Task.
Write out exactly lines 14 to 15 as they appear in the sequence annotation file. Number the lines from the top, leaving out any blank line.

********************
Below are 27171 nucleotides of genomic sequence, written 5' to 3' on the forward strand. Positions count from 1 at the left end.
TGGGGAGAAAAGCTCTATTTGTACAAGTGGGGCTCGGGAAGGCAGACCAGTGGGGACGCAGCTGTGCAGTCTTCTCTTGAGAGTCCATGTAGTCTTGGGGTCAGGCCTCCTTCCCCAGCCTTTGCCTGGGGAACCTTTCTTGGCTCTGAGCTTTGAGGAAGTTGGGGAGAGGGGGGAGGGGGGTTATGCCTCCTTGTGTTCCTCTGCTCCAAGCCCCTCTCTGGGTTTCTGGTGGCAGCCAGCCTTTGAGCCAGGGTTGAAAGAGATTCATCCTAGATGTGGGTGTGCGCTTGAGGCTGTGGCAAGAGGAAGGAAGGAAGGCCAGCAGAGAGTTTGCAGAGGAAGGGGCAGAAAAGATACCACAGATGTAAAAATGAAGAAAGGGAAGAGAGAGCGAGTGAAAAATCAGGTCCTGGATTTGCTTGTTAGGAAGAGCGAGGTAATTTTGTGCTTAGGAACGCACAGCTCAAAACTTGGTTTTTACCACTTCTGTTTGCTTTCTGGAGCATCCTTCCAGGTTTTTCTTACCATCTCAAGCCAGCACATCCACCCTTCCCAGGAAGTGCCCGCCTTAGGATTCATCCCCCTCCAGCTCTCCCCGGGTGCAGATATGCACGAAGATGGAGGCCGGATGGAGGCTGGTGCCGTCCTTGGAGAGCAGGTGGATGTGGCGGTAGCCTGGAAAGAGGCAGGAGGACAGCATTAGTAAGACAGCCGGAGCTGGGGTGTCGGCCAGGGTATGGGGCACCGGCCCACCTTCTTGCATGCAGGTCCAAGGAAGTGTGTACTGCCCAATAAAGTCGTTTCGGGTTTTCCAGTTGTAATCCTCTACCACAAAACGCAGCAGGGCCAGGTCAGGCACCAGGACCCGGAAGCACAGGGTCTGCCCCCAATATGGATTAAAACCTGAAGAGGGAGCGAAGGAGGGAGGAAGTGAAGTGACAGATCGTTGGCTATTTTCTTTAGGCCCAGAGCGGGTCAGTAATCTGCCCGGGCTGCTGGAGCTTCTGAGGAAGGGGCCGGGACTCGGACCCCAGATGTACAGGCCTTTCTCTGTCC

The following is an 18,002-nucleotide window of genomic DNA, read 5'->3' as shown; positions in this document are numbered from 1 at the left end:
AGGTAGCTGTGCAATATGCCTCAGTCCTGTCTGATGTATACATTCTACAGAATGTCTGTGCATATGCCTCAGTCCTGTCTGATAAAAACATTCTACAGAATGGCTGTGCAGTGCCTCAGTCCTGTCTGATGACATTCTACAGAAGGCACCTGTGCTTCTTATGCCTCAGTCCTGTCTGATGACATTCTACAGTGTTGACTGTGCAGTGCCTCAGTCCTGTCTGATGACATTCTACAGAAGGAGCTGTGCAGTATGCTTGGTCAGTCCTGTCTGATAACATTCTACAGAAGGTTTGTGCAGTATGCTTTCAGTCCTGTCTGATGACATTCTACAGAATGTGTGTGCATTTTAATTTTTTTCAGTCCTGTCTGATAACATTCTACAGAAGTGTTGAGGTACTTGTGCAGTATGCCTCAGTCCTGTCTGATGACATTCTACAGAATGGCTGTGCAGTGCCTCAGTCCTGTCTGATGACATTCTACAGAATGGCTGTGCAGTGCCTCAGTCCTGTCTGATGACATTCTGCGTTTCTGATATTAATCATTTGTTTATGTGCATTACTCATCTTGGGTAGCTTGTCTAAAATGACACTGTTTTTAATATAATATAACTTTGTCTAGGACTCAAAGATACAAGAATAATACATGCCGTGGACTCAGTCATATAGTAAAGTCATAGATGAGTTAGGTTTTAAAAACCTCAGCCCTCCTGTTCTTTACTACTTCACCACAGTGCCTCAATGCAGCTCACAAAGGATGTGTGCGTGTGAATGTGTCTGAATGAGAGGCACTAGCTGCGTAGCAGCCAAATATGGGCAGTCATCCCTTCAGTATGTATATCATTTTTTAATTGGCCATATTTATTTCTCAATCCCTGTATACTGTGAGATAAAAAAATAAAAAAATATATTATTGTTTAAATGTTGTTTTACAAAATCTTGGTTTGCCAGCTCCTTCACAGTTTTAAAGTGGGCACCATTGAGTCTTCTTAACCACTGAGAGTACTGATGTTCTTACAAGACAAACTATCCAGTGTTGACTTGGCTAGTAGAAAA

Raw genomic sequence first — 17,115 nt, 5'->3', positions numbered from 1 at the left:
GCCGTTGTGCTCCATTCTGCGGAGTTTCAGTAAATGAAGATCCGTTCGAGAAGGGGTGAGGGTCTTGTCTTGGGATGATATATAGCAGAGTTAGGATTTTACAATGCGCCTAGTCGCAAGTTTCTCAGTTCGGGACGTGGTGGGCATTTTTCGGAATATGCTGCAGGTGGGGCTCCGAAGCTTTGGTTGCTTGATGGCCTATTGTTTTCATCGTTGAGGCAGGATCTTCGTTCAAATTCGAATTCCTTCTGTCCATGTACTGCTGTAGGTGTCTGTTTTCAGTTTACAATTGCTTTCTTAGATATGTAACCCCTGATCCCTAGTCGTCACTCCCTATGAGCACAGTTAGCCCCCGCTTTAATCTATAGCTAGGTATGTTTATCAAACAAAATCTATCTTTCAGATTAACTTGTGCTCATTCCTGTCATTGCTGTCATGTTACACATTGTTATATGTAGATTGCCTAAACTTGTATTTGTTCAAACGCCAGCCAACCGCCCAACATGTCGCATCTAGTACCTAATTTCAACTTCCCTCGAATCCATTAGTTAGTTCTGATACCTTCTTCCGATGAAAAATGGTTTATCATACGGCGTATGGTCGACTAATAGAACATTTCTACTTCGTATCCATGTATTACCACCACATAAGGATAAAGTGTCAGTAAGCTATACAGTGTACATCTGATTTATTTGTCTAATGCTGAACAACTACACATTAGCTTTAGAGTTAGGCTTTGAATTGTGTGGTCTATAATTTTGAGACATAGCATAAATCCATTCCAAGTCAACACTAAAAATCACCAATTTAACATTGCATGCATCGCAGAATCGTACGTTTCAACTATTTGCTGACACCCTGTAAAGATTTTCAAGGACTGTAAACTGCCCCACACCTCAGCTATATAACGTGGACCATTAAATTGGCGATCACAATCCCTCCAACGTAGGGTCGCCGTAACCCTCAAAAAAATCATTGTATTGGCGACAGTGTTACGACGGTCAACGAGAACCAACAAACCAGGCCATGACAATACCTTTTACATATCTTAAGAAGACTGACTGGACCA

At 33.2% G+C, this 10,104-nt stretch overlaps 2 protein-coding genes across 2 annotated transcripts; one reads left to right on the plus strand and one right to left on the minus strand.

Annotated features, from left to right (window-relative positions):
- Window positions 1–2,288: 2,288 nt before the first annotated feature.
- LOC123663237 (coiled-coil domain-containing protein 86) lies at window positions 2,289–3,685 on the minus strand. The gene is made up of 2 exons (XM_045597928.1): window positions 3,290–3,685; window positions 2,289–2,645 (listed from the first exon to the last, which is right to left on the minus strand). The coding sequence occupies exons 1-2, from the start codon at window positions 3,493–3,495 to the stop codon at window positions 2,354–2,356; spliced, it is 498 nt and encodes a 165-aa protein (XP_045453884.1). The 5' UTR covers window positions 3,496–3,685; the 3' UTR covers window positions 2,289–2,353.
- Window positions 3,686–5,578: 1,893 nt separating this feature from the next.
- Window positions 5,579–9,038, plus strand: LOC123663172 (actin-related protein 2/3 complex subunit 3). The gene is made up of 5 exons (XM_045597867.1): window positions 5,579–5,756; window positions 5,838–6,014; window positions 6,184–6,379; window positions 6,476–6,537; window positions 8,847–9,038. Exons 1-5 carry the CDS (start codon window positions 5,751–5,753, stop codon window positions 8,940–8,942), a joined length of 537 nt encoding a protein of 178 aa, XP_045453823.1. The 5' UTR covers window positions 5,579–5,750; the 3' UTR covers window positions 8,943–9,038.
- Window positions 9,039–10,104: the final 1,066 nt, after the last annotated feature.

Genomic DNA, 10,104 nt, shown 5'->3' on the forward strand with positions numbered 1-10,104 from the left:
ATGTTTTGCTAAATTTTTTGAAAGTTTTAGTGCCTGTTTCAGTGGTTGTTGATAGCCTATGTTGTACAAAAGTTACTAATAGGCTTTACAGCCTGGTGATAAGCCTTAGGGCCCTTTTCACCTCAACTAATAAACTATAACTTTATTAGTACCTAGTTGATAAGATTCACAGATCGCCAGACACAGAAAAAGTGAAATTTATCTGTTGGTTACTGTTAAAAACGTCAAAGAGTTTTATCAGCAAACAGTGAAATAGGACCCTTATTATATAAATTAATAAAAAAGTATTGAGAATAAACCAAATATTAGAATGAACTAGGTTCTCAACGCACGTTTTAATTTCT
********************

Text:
Genomic DNA, 10,104 nt, shown 5'->3' on the forward strand with positions numbered 1-10,104 from the left:
ATGTTTTGCTAAATTTTTTGAAAGTTTTAGTGCCTGTTTCAGTGGTTGTTGATAGCCTATGTTGTACAAAAGTTACTAATAGGCTTTACAGCCTGGTGATAAGCCTTAGGGCCCTTTTCACCTCAACTAATAAACTATAACTTTATTAGTACCTAGTTGATAAGATTCACAGATCGCCAGACACAGAAAAAGTGAAATTTATCTGTTGGTTACTGTTAAAAACGTCAAAGAGTTTTATCAGCAAACAGTGAAATAGGACCCTTATTATATAAATTAATAAAAAAGTATTGAGAATAAACCAAATATTAGAATGAACTAGGTTCTCAACGCACGTTTTAATTTCT